IRF Releases 2017 Outlook StudyIntroduces “Net Optimism Score”

Washington, DC (February 22, 2017): The Incentive Research Foundation is pleased to announce the release of the IRF 2017 Outlook Study, an analysis of how incentive, rewards, and recognition programs are being designed and budgeted for 2017. The study includes a detailed look at key industry metrics. With the release of the IRF 2017 Outlook Study, the IRF launches its Net Optimism Score, a new simplified metric to track the economic outlook for the incentives industry.

Executed in the fall of 2016, nearly 250 industry representatives including suppliers, corporate end users, and incentive house representatives gave their feedback on the outlook for U.S.  incentive travel and reward programs in 2017. 

“The IRF has tracked the vitality and variability in the incentive, rewards, and recognition market for almost ten years,” said IRF President Melissa Van Dyke. “The IRF 2017 Outlook Study not only provides up-to-date industry data, it also puts this year’s findings in a historical and cyclical context,  so we can deliver a big-picture view of the industry.”

The IRF 2017 Outlook Study introduces the IRF’s new simplified metric to track the economic outlook for the incentives industry. The Net Optimism Score is the percentage of people providing a positive rating, less the percent giving a negative rating. A higher positive score indicates optimism in the industry. The Net Optimism Score is similar to the Net Promoter Score management tool used to gauge the loyalty of a firm’s customer relationships. Analysis shows that the Net Optimism Score within the incentive travel industry tracks closely with overall U.S. economic performance, often acting as a leading indicator.  For example, in late 2011, the industry Net Optimism Score showed a dramatic dip – likely in anticipation of the economic decline that began shortly after.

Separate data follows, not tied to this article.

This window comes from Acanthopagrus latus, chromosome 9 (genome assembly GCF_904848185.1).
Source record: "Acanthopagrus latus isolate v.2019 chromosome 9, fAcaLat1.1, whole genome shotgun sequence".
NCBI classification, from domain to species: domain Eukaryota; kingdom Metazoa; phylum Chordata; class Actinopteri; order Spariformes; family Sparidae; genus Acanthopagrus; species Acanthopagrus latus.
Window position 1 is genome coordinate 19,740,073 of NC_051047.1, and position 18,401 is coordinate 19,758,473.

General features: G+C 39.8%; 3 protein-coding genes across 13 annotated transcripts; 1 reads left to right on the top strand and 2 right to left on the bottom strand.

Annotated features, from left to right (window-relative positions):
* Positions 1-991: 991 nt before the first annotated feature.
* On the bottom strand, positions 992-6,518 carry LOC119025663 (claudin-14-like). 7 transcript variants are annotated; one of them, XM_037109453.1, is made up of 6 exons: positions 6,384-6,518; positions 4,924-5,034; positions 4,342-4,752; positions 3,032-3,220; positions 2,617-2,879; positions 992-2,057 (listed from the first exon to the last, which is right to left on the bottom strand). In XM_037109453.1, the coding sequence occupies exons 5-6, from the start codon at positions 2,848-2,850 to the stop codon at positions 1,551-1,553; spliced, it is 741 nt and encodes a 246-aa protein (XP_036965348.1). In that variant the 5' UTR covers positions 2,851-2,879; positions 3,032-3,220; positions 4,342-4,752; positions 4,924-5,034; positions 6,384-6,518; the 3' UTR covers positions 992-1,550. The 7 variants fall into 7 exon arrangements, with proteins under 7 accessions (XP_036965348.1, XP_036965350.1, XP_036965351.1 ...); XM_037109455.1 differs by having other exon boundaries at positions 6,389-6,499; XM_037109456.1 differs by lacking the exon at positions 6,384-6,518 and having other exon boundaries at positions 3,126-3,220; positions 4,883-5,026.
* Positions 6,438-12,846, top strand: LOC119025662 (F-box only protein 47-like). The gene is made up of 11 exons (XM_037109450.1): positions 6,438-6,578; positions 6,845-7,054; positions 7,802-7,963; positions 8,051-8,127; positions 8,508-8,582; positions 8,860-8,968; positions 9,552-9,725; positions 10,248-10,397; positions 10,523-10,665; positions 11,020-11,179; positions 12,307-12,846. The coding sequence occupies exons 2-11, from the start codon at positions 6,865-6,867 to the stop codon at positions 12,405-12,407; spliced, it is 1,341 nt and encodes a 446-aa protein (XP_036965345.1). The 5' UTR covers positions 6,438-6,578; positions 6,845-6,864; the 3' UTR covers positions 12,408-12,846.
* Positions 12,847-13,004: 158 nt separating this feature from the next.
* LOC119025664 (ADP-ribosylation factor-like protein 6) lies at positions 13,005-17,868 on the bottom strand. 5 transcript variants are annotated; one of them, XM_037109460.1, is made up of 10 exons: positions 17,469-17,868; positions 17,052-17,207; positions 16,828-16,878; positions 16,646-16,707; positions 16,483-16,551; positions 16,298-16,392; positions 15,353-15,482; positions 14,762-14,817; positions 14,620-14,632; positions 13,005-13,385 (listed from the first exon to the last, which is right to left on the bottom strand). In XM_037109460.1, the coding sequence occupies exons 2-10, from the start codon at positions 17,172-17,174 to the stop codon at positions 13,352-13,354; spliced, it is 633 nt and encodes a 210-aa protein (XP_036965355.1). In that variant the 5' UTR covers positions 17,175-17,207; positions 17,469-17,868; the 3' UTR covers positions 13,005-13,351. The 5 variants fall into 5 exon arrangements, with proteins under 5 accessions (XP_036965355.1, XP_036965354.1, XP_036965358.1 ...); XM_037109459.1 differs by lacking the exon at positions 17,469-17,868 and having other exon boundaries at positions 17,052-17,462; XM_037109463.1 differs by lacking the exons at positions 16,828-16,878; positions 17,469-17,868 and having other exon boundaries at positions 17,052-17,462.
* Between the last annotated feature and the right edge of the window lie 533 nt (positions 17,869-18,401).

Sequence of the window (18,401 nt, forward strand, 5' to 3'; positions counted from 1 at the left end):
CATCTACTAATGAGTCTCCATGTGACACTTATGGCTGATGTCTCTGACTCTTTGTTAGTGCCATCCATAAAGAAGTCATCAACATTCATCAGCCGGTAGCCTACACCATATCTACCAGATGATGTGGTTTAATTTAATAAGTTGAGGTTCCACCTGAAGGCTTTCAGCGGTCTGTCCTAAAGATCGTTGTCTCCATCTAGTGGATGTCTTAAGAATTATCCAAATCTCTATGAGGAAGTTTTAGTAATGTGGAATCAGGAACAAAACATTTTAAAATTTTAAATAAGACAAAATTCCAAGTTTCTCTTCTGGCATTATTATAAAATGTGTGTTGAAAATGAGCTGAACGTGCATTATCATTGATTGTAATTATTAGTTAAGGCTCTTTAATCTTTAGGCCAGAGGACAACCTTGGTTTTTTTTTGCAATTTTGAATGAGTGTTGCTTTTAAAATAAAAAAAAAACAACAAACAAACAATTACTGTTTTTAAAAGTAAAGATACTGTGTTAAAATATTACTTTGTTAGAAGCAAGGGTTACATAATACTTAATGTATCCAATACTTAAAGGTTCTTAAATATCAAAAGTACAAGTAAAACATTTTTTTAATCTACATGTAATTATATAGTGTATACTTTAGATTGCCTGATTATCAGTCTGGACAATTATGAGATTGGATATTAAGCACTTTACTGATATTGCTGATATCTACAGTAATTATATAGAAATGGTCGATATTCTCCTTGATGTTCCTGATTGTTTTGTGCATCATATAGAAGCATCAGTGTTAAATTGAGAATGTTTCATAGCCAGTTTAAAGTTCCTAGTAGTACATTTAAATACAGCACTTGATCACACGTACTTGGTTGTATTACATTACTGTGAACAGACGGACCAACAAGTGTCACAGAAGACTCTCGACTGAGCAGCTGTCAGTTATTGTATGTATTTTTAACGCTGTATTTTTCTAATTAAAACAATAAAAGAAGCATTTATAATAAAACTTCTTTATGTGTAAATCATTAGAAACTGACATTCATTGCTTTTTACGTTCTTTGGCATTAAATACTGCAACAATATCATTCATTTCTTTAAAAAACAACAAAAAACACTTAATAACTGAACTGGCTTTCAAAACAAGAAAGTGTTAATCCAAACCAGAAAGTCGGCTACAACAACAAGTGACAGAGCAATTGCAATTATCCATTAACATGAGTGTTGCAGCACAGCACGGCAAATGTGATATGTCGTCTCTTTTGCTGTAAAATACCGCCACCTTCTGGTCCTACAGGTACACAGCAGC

Additional insights from the IRF 2017 Outlook Study include:

  • The Economic Net Optimism Score for fall 2016 is 26%, reflecting the incentive travel industry’s moderate optimism about the economy and its impact on the industry. This is down from a recent high trend surpassing 50% that began fall 2013, but continues to outperform the extreme dips seen in 2009 and 2011.
  • There is a strong positive outlook for budget increases in incentive travel programs – overall and for F&B and rooms. More than half of respondents agree that costs are increasing more than budgets – placing all stakeholders in a difficult position.
  • The most commonly-selected destinations for incentive group travel are the USA, Caribbean, Mexico, and Europe.
  • Incentive merchandise and gift card programs are expected to continue enjoying positive benefits from the economy, but the degree of optimism has diminished over the past year. 
  • Electronics are the most prevalent rewards with third party service providers, while clothing/apparel is most common with the corporate audience. 
  • Three-quarters of U.S. based merchandise and gift card programs include international participants in the non-cash rewards programs they operate.


About the IRF:
The Incentive Research Foundation ( funds and promotes research to advance the science and enhance the awareness and appropriate application of motivation and incentives in business and industry globally. The goal is to increase the understanding, effective use, and resultant benefits of incentives to businesses that currently use incentives and others interested in improved performance.


Andy Schwarz
IRF Media Relations